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AU - Klimo, Paul

AU - Biagi, James

AU - Lam, Wendy

AU - O'Connell, Anne

AU - Whiston, Frances

AU - Stitt, Larry

AU - Welch, Stephen

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N2 - Objectives: Palliative chemotherapy's role is to prolong survival while minimizing treatment toxicities to preserve or improve quality of life. We have recently published a phase II trial of dose reduced capecitabine in older or frail patients with advanced colorectal cancer (aCRC). We herein provide a robust analysis of the health related quality of life (HRQoL) data from our trial. Methods: A single arm multi-centered phase II trial of dose reduced capecitabine (1500 or 2000 mg/m2 days one-fourteen q21 days) in older or frail patients. Participants (182 patients) were asked to complete Functional Assessment of Cancer Therapy general questionnaire (FACT-G) at enrollment, after each cycle of capecitabine, and once upon completion, if possible. Results: 157 patients completed a baseline questionnaire (86%), and 137 patients (75%) completed at least one subsequent questionnaire. The mean baseline score was 81.6, out of a possible 108. The mean score peaked at 92 after cycle 10. The mean change from baseline was always positive. Patients achieving the minimal clinically important difference (MCID) ranged from 30% to 45% during treatment. Higher baseline FACT-G and Physical Well-being score were independently prognostic for improved survival (p = 0.006 and p < 0.0001, respectively). Time until definitive deterioration (TUDD) was insignificantly longer in patients with a higher baseline FACT-G (p = 0.18). Conclusion: Baseline HRQoL scores were independently prognostic for survival, supporting their importance. Compared to full dose, reduced dose capecitabine has previously demonstrated equivalent efficacy and reduced toxicity. We have reported dose reduced capecitabine improves quality of life in older or frail patients with aCRC, further supporting its use in the management of aCRC.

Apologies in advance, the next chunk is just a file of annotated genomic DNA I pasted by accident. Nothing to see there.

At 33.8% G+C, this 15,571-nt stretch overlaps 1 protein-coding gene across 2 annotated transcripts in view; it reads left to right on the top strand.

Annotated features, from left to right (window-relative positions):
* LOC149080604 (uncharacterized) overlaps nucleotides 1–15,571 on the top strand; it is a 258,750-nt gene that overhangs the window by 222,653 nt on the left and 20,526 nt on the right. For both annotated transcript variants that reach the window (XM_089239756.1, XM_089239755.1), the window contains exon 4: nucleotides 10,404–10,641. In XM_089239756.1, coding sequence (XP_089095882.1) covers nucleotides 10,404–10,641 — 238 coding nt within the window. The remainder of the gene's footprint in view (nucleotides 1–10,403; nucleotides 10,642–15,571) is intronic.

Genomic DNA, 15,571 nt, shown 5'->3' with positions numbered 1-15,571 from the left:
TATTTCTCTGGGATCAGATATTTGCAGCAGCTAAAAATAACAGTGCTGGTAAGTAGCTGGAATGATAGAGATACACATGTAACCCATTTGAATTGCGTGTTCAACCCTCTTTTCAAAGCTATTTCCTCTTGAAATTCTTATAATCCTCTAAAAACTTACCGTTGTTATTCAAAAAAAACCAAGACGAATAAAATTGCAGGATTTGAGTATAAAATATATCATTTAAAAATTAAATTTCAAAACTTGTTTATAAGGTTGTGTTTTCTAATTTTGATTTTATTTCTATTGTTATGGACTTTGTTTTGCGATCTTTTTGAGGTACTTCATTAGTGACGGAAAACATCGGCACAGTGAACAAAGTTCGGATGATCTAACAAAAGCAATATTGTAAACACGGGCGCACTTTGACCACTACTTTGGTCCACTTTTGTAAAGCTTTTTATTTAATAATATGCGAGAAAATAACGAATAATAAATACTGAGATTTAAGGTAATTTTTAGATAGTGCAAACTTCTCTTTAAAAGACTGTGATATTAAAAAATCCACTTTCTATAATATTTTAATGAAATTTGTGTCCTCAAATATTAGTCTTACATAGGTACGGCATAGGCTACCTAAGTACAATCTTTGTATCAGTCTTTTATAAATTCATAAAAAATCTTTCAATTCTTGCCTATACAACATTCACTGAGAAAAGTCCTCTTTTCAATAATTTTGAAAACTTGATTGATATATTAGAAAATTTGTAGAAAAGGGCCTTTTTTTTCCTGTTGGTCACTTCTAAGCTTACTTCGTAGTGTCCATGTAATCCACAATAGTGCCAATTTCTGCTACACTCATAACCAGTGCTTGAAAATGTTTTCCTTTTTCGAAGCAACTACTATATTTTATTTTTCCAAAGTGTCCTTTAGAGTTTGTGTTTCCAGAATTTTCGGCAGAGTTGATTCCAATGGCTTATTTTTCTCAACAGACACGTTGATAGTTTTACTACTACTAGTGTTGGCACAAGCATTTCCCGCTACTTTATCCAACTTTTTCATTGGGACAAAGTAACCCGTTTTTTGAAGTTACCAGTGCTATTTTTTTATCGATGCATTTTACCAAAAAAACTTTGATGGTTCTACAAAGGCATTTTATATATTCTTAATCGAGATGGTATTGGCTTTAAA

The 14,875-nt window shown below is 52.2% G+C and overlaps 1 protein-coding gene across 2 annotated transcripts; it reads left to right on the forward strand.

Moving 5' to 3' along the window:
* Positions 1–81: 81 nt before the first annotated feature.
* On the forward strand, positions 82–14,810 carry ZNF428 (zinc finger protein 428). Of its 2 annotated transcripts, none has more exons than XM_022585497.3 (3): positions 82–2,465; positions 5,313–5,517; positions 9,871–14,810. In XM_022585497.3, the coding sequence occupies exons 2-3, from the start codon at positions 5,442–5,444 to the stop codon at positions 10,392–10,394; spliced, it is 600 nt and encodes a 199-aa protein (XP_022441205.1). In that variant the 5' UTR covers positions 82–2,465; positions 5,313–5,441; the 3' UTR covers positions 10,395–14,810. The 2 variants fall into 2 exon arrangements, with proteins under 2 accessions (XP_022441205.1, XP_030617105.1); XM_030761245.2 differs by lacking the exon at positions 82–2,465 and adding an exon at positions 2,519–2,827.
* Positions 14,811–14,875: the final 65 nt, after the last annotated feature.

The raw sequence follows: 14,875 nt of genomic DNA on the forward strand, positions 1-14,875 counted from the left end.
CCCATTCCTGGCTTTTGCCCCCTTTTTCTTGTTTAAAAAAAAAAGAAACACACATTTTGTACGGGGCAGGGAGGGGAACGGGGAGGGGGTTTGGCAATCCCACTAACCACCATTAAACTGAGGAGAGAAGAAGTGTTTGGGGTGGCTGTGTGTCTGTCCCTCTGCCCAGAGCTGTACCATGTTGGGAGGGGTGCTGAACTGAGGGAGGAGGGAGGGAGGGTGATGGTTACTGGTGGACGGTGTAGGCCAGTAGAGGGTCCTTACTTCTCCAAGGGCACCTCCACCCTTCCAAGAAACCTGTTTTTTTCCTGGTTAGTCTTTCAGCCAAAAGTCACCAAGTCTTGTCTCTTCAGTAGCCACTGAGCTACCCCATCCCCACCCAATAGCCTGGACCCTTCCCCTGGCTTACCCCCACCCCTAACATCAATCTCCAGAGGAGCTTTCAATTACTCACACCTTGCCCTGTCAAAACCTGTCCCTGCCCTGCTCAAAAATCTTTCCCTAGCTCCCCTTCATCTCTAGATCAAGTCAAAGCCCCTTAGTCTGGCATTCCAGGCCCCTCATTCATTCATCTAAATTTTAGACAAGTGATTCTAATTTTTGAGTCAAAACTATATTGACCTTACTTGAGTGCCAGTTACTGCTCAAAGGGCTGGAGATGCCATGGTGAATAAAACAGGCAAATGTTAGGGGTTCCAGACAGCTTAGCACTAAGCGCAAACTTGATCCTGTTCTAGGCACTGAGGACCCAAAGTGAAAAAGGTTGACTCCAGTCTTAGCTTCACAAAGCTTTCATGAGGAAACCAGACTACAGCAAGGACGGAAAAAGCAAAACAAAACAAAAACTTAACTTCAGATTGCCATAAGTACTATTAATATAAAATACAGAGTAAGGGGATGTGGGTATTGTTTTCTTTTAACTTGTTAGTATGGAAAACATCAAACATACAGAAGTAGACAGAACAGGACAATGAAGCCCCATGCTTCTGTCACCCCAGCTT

AB - Objectives: Palliative chemotherapy's role is to prolong survival while minimizing treatment toxicities to preserve or improve quality of life. We have recently published a phase II trial of dose reduced capecitabine in older or frail patients with advanced colorectal cancer (aCRC). We herein provide a robust analysis of the health related quality of life (HRQoL) data from our trial. Methods: A single arm multi-centered phase II trial of dose reduced capecitabine (1500 or 2000 mg/m2 days one-fourteen q21 days) in older or frail patients. Participants (182 patients) were asked to complete Functional Assessment of Cancer Therapy general questionnaire (FACT-G) at enrollment, after each cycle of capecitabine, and once upon completion, if possible. Results: 157 patients completed a baseline questionnaire (86%), and 137 patients (75%) completed at least one subsequent questionnaire. The mean baseline score was 81.6, out of a possible 108. The mean score peaked at 92 after cycle 10. The mean change from baseline was always positive. Patients achieving the minimal clinically important difference (MCID) ranged from 30% to 45% during treatment. Higher baseline FACT-G and Physical Well-being score were independently prognostic for improved survival (p = 0.006 and p < 0.0001, respectively). Time until definitive deterioration (TUDD) was insignificantly longer in patients with a higher baseline FACT-G (p = 0.18). Conclusion: Baseline HRQoL scores were independently prognostic for survival, supporting their importance. Compared to full dose, reduced dose capecitabine has previously demonstrated equivalent efficacy and reduced toxicity. We have reported dose reduced capecitabine improves quality of life in older or frail patients with aCRC, further supporting its use in the management of aCRC.